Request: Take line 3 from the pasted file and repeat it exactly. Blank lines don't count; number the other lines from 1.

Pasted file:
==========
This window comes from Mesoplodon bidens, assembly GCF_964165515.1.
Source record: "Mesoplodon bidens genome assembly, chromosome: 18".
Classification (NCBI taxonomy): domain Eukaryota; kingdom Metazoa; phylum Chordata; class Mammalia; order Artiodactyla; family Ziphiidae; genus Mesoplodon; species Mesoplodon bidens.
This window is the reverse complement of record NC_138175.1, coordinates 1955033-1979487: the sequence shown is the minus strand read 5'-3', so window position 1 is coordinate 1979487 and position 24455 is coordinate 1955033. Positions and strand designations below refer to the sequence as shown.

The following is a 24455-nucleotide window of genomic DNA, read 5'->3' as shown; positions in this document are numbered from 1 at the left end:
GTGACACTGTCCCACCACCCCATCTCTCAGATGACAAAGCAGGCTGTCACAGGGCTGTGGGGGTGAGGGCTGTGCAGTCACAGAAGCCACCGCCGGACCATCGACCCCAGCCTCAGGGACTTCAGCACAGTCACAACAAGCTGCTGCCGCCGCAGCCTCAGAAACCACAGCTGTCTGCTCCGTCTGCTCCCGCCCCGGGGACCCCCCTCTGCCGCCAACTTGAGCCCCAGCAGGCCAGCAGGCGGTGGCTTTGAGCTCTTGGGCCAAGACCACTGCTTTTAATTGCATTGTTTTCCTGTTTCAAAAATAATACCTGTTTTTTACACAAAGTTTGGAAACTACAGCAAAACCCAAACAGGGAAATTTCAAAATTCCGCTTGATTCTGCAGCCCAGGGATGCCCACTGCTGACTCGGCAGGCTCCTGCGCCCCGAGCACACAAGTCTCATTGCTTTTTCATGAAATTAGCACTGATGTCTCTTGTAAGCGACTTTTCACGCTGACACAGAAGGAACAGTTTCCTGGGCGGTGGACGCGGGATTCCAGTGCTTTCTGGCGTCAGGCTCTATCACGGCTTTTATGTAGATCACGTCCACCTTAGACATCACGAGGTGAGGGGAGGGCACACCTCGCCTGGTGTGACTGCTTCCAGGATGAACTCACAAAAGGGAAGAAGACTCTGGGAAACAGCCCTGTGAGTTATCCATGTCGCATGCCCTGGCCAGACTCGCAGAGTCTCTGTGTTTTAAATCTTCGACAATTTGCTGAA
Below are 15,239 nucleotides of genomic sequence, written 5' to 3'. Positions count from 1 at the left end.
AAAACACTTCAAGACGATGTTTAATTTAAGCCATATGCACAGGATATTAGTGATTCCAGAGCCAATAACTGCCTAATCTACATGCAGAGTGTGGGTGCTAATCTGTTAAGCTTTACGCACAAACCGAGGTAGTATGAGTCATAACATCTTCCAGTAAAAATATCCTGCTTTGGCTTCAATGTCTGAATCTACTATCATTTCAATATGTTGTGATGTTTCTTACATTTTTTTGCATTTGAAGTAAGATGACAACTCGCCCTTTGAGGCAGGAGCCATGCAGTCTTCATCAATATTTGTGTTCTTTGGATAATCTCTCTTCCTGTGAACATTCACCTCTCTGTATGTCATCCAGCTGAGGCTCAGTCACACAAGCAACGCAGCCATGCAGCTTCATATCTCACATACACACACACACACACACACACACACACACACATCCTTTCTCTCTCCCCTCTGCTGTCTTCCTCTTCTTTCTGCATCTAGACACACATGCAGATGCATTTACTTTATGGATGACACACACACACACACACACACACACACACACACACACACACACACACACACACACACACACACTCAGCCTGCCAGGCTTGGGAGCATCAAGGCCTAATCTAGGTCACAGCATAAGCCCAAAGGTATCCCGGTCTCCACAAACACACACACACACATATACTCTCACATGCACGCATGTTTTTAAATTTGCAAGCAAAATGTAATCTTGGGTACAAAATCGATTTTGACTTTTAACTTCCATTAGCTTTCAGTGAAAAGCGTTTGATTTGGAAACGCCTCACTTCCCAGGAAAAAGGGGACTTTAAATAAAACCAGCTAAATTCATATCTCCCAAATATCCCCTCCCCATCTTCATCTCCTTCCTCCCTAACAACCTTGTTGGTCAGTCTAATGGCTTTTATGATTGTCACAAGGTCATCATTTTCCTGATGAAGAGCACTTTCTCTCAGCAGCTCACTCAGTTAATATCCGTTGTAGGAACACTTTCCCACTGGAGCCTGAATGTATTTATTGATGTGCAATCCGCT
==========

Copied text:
Classification (NCBI taxonomy): domain Eukaryota; kingdom Metazoa; phylum Chordata; class Mammalia; order Artiodactyla; family Ziphiidae; genus Mesoplodon; species Mesoplodon bidens.